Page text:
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June 2017 Issue
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See more… rock outcrops

Gazing at the sublime from the rock outcrop at 1260m, near Makirikiri Trig. Photo: Shaun Barnett/Black Robin Photography

In the whole gambit of tramping experiences, one of the most exhilarating is standing on a rock outcrop, surveying the surrounding country. It’s the sort of situation likely to make you feel slightly superior to all those lowlanders stuck in cities and towns. The best outcrops offer stable footing, perched above a giddy drop. To 18th century romantics, the mixed feelings of awe, terror and pleasure induced by such eyries were ‘sublime’.

Last Anzac weekend, my tramping party enjoyed a sense of the sublime on a rock outcrop in Ruahine Forest Park. Eastwards, we overlooked the immaculate beech forests of the Ikawetea Valley, lined below in ranks of ridges. To the west sprawled the golden tussocks of the Mangaohane Plateau, and beyond rose the frosty crown of Ruapehu, glistening with the first-of-the-season snow.

The outcrop itself is one of several limestone features near Makirikiri Trig, but this one, protruding like a ship’s prow, is perhaps the most spectacular. Beneath it we found a passable bivvy site.

1- Makirikiri, Ruahine Forest Park

Ruahine Corner Hut should be on every tramper’s ‘must-visit’ list. Situated on the edge of extensive rolling country dominated by red tussock, the hut has fine views and catches the sun virtually all day. It takes about two days tramping to get there; either from the west via Iron Bark and Colenso huts, or the east via the main Ruahine Range. It’s worth spending a whole day here, wandering along the poled route to Makirikiri Trig and the outcrops beyond.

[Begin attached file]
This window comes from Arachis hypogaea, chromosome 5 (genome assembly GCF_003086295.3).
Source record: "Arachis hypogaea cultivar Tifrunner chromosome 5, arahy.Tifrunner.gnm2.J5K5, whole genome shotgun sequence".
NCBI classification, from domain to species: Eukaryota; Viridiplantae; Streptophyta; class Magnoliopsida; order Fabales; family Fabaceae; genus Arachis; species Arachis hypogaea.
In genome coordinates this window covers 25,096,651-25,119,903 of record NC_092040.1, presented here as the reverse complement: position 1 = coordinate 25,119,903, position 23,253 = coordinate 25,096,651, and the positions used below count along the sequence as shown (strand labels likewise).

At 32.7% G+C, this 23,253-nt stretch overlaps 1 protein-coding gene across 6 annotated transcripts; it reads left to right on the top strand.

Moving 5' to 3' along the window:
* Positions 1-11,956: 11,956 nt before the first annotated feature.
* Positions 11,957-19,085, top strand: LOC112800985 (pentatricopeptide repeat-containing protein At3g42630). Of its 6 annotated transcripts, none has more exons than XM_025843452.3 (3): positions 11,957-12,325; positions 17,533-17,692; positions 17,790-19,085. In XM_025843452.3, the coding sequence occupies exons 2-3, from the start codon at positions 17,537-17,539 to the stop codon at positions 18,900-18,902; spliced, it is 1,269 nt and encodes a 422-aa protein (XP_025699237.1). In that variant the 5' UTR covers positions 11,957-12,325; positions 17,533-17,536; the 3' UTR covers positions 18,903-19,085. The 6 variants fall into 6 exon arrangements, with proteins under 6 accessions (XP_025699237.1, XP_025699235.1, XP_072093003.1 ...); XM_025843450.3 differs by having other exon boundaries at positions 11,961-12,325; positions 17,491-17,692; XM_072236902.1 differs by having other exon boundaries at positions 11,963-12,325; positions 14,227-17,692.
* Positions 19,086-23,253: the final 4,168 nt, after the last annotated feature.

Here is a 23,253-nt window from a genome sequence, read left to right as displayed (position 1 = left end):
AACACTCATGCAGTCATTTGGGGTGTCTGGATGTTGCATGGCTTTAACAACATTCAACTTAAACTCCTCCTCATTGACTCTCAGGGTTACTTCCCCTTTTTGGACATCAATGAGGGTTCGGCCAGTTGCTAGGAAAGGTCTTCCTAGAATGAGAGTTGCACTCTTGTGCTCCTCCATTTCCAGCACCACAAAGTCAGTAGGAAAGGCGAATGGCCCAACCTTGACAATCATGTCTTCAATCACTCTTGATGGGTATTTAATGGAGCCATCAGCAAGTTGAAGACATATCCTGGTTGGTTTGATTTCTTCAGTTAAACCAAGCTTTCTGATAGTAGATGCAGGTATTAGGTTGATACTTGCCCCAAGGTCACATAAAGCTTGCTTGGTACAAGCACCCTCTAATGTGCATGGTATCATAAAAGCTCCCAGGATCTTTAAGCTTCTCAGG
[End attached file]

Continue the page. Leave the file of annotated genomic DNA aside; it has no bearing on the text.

2- Cascade Saddle, Mt Aspiring National Park

With its lofty position above the sheer cliffs of the Matukituki Valley and view of Mt Aspiring/Tititea, Cascade Saddle is another holy grail of tramping destinations. Many trampers aspire to take a classic photo of their companions perched on a distinctive rock outcrop near the saddle that gives a great sense of scale.

3- Rock and Pillar Range, Otago

For the rock outcrop enthus-iast, Otago’s Rock and Pillar  Range offers plenty of geological interest. A good weekend tramp begins from near Middlemarch, climbs Kinvara Track, an old vehicle track, to Leaning Lodge, onto the range crest, passes through the tors of Summit Rock (1450m) to Big Hut, from where a poled route leads back to the Taieri       Valley.

4- Hump Ridge, Fiordland National Park

Outside of Central Otago, Hump Ridge offers perhaps the most spectacular rock outcrops in the country. Okaka Lodge provides an excellent base from which to explore the surrounding tops and their innumerable tarns and tors. It’s part of the worthwhile three-day Tuatapere Hump Ridge Track.